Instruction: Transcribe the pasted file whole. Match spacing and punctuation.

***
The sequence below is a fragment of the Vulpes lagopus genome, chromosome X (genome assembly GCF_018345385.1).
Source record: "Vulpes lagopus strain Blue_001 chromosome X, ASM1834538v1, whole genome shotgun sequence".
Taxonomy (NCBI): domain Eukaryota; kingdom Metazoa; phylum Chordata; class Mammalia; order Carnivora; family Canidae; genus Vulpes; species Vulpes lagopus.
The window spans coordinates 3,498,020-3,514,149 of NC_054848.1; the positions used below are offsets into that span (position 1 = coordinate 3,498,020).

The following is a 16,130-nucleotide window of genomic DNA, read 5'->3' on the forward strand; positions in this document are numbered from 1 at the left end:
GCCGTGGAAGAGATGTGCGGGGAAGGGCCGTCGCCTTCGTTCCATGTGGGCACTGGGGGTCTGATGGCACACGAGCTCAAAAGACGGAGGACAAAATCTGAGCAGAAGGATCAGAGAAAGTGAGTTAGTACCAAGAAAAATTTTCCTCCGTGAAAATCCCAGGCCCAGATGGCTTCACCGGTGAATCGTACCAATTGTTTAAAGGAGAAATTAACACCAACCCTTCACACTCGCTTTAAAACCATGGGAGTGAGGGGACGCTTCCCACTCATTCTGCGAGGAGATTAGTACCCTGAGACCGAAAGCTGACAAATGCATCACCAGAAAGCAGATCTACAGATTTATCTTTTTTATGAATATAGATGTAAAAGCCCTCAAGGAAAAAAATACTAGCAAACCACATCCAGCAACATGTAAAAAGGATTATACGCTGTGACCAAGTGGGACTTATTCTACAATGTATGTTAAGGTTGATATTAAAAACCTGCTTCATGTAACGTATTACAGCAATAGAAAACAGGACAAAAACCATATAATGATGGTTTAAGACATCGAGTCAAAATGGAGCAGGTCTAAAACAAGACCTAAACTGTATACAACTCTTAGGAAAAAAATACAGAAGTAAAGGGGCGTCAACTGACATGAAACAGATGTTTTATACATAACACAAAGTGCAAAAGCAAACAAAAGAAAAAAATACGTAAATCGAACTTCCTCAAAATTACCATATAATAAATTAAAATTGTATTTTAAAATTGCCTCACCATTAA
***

The sequence below is a fragment of the Vulpes lagopus genome, chromosome X (genome assembly GCF_018345385.1).
Source record: "Vulpes lagopus strain Blue_001 chromosome X, ASM1834538v1, whole genome shotgun sequence".
Taxonomy (NCBI): domain Eukaryota; kingdom Metazoa; phylum Chordata; class Mammalia; order Carnivora; family Canidae; genus Vulpes; species Vulpes lagopus.
The window spans coordinates 3,498,020-3,514,149 of NC_054848.1; the positions used below are offsets into that span (position 1 = coordinate 3,498,020).

The following is a 16,130-nucleotide window of genomic DNA, read 5'->3' on the forward strand; positions in this document are numbered from 1 at the left end:
GCCGTGGAAGAGATGTGCGGGGAAGGGCCGTCGCCTTCGTTCCATGTGGGCACTGGGGGTCTGATGGCACACGAGCTCAAAAGACGGAGGACAAAATCTGAGCAGAAGGATCAGAGAAAGTGAGTTAGTACCAAGAAAAATTTTCCTCCGTGAAAATCCCAGGCCCAGATGGCTTCACCGGTGAATCGTACCAATTGTTTAAAGGAGAAATTAACACCAACCCTTCACACTCGCTTTAAAACCATGGGAGTGAGGGGACGCTTCCCACTCATTCTGCGAGGAGATTAGTACCCTGAGACCGAAAGCTGACAAATGCATCACCAGAAAGCAGATCTACAGATTTATCTTTTTTATGAATATAGATGTAAAAGCCCTCAAGGAAAAAAATACTAGCAAACCACATCCAGCAACATGTAAAAAGGATTATACGCTGTGACCAAGTGGGACTTATTCTACAATGTATGTTAAGGTTGATATTAAAAACCTGCTTCATGTAACGTATTACAGCAATAGAAAACAGGACAAAAACCATATAATGATGGTTTAAGACATCGAGTCAAAATGGAGCAGGTCTAAAACAAGACCTAAACTGTATACAACTCTTAGGAAAAAAATACAGAAGTAAAGGGGCGTCAACTGACATGAAACAGATGTTTTATACATAACACAAAGTGCAAAAGCAAACAAAAGAAAAAAATACGTAAATCGAACTTCCTCAAAATTACCATATAATAAATTAAAATTGTATTTTAAAATTGCCTCACCATTAA